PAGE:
Lifesaving medical supply shortages persist amid supply chain disruptions 

The supply chain crisis has caused persistent shortages of basic medical supplies, such as IV tubing and catheters, leading systems to stockpile materials, Forbes reported May 3.

Owens & Minor, a healthcare logistics firm, said 45 percent of the items it handles, such as syringes and blood-collection tubes, are in some way supply-constrained. Another large supplier, Medline, opened five new distribution centers with two more slated for completion this year to attempt to keep up with demand. 

While some shortages are directly related to the COVID-19 pandemic, others are due to global affairs, such as the lockdowns in China. Jeff Jochims, chief operating officer of Owens & Minor, told Forbes fill rates for essential items are currently in the "high 80s," when they used to have fill rates of 96 percent to 98 percent.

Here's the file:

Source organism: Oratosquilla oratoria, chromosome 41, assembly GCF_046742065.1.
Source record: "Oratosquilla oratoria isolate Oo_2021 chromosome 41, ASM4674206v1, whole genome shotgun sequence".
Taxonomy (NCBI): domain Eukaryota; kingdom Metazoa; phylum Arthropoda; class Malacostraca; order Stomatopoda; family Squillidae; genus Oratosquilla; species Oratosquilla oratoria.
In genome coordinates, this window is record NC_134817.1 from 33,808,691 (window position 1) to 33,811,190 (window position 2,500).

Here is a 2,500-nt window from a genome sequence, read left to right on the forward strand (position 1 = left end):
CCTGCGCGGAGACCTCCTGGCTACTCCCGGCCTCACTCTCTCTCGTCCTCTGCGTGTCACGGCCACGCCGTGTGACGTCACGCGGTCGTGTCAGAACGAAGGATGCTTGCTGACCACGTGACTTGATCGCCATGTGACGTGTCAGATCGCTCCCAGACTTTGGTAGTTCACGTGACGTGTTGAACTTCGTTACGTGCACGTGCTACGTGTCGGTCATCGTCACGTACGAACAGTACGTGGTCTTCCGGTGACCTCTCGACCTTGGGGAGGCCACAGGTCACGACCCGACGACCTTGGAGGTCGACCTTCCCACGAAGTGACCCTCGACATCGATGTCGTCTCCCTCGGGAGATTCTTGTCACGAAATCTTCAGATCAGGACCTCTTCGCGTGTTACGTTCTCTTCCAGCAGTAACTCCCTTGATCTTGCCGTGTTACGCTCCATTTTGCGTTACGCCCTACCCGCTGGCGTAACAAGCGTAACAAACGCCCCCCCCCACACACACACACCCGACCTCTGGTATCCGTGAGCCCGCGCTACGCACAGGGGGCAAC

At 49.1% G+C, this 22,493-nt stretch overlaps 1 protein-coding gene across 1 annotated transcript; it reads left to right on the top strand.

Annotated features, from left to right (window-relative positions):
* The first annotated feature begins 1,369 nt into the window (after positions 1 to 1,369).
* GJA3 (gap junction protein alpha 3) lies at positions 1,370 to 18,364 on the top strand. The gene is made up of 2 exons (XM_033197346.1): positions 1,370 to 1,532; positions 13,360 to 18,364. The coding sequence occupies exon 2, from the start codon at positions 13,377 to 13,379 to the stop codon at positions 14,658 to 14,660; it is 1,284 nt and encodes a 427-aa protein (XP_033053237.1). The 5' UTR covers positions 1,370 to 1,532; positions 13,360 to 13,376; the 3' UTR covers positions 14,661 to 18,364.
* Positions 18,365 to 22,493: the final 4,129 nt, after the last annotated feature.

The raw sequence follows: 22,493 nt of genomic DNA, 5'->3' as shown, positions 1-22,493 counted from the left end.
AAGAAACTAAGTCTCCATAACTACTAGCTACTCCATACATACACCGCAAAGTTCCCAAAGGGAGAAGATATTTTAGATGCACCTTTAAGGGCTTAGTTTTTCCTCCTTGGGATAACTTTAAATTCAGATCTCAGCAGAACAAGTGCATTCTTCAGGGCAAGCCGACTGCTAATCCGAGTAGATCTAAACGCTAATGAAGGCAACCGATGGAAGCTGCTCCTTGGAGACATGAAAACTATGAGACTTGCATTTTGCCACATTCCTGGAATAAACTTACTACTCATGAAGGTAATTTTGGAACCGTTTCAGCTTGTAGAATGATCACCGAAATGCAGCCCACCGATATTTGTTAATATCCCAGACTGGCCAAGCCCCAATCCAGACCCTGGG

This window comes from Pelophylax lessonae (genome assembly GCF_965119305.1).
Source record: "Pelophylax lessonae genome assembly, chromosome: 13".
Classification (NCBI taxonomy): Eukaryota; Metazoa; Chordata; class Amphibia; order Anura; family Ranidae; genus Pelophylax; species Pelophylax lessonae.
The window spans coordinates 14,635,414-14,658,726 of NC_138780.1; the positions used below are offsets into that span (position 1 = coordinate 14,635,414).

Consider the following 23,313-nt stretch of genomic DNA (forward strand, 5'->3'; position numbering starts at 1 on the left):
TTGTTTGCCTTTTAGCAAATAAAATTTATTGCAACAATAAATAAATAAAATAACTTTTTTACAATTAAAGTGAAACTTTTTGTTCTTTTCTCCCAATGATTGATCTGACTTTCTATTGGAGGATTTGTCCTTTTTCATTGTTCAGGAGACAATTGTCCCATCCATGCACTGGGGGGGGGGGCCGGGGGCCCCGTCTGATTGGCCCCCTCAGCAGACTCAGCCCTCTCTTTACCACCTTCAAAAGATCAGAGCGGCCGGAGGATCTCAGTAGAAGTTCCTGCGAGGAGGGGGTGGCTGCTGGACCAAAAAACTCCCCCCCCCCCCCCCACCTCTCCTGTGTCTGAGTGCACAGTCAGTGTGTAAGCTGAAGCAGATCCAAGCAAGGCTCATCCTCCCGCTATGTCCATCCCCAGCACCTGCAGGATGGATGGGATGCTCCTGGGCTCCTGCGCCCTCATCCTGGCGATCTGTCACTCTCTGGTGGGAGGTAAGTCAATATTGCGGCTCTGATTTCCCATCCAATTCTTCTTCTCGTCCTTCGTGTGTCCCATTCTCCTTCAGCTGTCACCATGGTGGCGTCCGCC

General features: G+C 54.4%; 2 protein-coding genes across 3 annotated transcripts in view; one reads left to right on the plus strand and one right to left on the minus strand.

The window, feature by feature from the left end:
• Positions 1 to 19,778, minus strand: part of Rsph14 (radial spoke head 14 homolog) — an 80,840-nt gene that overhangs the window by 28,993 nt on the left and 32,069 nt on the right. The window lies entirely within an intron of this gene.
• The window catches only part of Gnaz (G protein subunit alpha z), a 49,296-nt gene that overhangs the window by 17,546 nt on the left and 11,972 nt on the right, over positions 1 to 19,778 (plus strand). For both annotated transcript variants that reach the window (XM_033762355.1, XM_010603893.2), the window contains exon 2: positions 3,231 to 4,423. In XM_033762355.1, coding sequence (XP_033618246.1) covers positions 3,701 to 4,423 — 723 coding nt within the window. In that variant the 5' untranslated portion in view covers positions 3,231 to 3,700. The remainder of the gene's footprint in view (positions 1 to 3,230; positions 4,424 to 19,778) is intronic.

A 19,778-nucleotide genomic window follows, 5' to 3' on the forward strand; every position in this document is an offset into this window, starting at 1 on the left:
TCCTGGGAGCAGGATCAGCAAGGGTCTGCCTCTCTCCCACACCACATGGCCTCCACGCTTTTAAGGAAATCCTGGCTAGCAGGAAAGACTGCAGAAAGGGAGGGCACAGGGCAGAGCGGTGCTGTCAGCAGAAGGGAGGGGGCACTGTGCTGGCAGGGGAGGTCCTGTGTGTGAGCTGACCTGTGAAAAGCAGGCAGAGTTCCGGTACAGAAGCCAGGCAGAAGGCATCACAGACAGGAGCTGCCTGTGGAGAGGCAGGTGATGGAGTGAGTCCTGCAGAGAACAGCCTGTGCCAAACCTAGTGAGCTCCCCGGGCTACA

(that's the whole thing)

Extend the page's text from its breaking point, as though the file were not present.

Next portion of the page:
"It used to be that hospitals would deal with 50 to 100 back-ordered items per day," Mr. Jochims said. "There are many institutions that now are dealing with 800 to 1,000 back orders per day."



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